Launch Management - Research Article from Macmillan Science Library: Space Sciences

This encyclopedia article consists of approximately 3 pages of information about Launch Management.
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Standing Up Versus Lying Down

The process of attaching the stages of a rocket to one another is known as integration, and it can be done in one of two ways—vertically and horizontally. Most American launch vehicles, including the space shuttle, are assembled vertically—standing up.

The payload and the upper stage are first put together, or mated, in an integration and test facility. Then the payload is sealed within a protective compartment known as the payload fairing (the nose cone) and transported to the launch pad, where the stages are placed on top of one another by cranes.

The alternative method, favored by Russia and other countries, is horizontal integration. With this approach the rocket is built lying flat and then is transported to the pad and hoisted upright. Horizontally integrated rockets such as the Ukrainian Zenit-2 can be rolled out, erected, and launched...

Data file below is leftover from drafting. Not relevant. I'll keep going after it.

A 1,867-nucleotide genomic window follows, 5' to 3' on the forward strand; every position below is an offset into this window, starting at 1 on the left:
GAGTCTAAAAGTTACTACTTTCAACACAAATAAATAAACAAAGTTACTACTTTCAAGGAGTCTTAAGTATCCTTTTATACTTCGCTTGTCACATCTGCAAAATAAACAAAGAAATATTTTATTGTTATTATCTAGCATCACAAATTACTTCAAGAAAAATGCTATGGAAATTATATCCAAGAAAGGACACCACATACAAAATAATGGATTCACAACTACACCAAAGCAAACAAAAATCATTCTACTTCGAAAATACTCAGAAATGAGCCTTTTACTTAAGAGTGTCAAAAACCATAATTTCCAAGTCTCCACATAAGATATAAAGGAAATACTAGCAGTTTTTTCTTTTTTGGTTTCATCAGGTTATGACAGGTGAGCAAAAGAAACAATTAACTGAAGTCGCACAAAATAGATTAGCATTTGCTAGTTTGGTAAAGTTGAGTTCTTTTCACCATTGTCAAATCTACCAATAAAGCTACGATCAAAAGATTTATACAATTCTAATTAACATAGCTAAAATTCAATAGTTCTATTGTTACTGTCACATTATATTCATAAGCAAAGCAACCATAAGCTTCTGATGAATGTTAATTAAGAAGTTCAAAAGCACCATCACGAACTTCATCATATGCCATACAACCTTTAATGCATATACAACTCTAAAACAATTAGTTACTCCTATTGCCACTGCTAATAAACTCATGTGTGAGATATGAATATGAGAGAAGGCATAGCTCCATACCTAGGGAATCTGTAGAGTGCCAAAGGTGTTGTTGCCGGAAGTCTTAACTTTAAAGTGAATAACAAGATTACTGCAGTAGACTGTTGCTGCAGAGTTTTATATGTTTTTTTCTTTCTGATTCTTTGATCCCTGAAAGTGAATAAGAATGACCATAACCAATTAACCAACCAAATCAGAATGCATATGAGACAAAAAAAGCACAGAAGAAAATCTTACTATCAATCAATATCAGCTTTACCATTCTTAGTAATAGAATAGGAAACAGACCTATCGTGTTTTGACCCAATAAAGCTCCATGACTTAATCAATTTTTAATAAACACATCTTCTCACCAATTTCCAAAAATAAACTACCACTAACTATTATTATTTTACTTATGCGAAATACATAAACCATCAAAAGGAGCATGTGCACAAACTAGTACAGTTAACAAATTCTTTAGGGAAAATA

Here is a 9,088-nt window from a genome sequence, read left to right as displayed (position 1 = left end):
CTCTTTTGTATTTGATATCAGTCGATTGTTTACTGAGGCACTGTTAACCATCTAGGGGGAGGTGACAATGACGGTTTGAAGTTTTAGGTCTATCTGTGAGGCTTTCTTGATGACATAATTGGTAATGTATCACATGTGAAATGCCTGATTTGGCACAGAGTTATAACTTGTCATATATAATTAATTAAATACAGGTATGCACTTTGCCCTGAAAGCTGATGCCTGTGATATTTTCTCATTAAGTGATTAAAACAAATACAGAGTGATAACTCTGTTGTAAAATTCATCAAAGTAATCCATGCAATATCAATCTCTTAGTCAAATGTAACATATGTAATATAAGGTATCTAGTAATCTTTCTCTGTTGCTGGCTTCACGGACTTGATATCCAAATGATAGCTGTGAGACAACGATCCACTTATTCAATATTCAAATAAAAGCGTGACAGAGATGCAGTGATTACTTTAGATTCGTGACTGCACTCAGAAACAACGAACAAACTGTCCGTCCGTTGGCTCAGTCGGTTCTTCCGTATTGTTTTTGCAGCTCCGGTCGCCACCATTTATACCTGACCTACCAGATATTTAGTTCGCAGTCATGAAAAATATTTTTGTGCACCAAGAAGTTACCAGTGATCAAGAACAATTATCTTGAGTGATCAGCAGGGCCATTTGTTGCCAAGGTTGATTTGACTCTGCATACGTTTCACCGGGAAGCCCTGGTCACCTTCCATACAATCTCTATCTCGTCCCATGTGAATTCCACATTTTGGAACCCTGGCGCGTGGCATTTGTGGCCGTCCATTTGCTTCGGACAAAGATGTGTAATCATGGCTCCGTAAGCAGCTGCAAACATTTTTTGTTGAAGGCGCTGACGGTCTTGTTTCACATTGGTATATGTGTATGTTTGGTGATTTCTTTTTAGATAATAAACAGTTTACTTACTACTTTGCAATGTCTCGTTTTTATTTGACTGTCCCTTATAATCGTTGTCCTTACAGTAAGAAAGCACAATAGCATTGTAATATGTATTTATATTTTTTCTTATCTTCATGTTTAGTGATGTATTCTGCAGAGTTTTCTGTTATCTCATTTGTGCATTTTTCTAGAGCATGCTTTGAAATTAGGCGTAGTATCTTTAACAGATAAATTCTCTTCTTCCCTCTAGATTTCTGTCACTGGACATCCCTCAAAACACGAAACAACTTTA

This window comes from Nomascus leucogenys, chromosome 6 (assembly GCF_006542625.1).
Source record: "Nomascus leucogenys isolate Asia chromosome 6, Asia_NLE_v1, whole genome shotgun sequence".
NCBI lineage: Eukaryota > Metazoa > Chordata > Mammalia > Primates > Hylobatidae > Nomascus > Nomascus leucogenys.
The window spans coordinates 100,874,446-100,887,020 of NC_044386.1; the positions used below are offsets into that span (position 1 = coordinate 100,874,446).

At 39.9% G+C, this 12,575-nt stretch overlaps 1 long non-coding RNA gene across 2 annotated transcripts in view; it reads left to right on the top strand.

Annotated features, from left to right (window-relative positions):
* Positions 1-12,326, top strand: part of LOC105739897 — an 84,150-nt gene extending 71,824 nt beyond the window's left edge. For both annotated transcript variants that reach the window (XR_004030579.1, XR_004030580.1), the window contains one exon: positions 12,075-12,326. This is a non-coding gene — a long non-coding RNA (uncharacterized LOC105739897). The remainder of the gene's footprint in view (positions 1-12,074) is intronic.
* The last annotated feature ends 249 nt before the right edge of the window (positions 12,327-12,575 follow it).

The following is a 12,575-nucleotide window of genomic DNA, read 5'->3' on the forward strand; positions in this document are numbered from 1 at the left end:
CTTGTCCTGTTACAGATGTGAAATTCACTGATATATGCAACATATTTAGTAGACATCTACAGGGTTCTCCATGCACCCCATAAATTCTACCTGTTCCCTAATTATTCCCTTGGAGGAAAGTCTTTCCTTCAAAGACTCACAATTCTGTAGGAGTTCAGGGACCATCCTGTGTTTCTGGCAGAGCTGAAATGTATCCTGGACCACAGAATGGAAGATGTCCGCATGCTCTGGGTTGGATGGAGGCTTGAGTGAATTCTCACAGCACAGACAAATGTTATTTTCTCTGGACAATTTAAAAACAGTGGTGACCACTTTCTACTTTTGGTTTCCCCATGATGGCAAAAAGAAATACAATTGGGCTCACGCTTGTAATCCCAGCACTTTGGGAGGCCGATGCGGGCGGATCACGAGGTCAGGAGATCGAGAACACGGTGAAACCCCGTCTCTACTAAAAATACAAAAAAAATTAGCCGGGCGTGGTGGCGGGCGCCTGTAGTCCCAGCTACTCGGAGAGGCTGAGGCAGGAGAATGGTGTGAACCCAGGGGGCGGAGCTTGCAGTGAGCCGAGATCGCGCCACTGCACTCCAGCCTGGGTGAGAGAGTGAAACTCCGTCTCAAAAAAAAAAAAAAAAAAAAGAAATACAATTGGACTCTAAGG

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This section contains 858 words
(approx. 3 pages at 300 words per page)
Buy the Launch Management Encyclopedia Article
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Macmillan Science Library: Space Sciences
Launch Management from Macmillan Science Library: Space Sciences. Copyright © 2001-2006 by Macmillan Reference USA, an imprint of the Gale Group. All rights reserved.
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